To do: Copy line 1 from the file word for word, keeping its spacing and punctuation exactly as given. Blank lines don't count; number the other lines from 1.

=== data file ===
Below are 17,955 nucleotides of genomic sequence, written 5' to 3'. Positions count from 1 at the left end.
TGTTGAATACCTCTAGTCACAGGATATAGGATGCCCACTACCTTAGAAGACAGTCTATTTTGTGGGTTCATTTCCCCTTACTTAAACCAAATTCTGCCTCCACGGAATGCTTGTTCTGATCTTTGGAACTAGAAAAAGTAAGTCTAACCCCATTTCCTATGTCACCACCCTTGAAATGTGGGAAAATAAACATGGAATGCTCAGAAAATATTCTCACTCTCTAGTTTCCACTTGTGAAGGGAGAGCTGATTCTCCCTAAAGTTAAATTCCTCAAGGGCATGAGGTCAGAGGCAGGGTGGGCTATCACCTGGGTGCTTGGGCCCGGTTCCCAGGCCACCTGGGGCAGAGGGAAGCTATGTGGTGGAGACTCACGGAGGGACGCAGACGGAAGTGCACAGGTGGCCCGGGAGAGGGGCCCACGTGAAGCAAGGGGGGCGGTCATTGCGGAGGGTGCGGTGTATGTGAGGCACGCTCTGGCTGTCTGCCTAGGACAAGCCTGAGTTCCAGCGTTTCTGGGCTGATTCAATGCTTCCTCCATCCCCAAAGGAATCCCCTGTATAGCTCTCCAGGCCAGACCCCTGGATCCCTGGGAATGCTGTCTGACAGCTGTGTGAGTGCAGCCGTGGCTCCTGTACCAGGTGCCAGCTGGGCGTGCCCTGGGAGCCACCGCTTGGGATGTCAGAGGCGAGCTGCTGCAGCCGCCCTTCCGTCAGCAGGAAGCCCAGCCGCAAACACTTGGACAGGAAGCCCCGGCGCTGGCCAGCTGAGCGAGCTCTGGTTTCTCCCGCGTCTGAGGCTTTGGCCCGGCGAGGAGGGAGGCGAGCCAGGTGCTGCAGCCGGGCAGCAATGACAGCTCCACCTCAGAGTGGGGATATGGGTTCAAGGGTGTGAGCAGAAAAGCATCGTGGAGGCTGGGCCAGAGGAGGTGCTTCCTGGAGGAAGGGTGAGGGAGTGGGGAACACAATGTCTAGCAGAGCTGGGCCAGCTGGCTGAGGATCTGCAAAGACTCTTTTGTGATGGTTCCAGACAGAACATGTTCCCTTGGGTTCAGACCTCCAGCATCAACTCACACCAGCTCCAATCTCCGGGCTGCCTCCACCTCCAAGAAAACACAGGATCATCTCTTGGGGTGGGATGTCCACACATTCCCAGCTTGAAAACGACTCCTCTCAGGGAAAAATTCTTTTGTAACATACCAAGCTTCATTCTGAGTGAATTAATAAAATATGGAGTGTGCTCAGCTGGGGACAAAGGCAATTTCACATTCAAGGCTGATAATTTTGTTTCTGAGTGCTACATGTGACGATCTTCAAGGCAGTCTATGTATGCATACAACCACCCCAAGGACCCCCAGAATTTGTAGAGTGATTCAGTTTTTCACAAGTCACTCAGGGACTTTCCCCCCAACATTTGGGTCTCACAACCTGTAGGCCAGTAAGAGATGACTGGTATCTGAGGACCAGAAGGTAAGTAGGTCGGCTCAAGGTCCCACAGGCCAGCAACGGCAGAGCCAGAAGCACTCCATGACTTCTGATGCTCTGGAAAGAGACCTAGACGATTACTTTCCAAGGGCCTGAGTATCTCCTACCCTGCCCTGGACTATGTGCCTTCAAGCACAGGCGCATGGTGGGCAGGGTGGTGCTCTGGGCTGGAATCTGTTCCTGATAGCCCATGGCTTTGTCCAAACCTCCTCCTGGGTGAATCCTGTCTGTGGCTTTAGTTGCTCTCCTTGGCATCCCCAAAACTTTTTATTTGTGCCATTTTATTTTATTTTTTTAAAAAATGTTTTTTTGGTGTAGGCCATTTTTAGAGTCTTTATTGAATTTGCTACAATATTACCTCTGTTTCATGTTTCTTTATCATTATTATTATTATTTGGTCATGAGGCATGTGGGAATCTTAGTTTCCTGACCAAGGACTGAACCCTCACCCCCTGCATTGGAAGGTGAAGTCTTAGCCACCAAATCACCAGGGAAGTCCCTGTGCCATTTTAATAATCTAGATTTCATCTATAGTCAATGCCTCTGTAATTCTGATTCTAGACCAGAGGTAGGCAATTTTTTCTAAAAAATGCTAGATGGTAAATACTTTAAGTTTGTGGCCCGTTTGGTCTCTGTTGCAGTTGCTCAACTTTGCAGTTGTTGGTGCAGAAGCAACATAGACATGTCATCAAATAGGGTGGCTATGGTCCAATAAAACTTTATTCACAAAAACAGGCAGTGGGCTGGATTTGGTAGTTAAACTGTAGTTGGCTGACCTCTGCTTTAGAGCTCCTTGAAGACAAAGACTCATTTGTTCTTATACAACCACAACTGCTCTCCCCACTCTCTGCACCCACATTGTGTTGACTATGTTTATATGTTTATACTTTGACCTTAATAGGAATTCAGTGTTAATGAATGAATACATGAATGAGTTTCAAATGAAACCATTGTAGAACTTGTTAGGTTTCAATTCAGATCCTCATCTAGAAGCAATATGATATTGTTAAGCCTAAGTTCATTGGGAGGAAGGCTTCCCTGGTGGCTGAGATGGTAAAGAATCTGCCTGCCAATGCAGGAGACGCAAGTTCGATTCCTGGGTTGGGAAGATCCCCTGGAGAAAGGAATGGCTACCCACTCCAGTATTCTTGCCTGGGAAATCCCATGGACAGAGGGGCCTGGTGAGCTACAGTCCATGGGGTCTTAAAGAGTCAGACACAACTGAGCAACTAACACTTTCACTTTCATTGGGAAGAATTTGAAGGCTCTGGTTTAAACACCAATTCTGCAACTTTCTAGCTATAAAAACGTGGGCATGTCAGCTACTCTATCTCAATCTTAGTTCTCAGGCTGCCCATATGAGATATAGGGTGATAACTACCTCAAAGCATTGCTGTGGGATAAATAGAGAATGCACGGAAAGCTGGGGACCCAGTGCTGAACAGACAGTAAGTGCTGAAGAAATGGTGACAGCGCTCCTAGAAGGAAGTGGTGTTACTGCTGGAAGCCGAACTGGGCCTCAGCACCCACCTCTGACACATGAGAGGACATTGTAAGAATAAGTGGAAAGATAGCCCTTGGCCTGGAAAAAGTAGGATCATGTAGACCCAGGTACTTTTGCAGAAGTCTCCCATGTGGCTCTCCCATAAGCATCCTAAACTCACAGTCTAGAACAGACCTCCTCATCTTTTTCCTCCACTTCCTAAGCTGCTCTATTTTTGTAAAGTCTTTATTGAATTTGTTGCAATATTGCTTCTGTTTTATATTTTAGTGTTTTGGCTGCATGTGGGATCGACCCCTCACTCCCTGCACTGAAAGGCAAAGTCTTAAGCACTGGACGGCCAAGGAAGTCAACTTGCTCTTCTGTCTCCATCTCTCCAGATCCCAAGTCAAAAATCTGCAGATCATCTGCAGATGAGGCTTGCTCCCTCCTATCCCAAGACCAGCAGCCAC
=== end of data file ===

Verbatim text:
Below are 17,955 nucleotides of genomic sequence, written 5' to 3'. Positions count from 1 at the left end.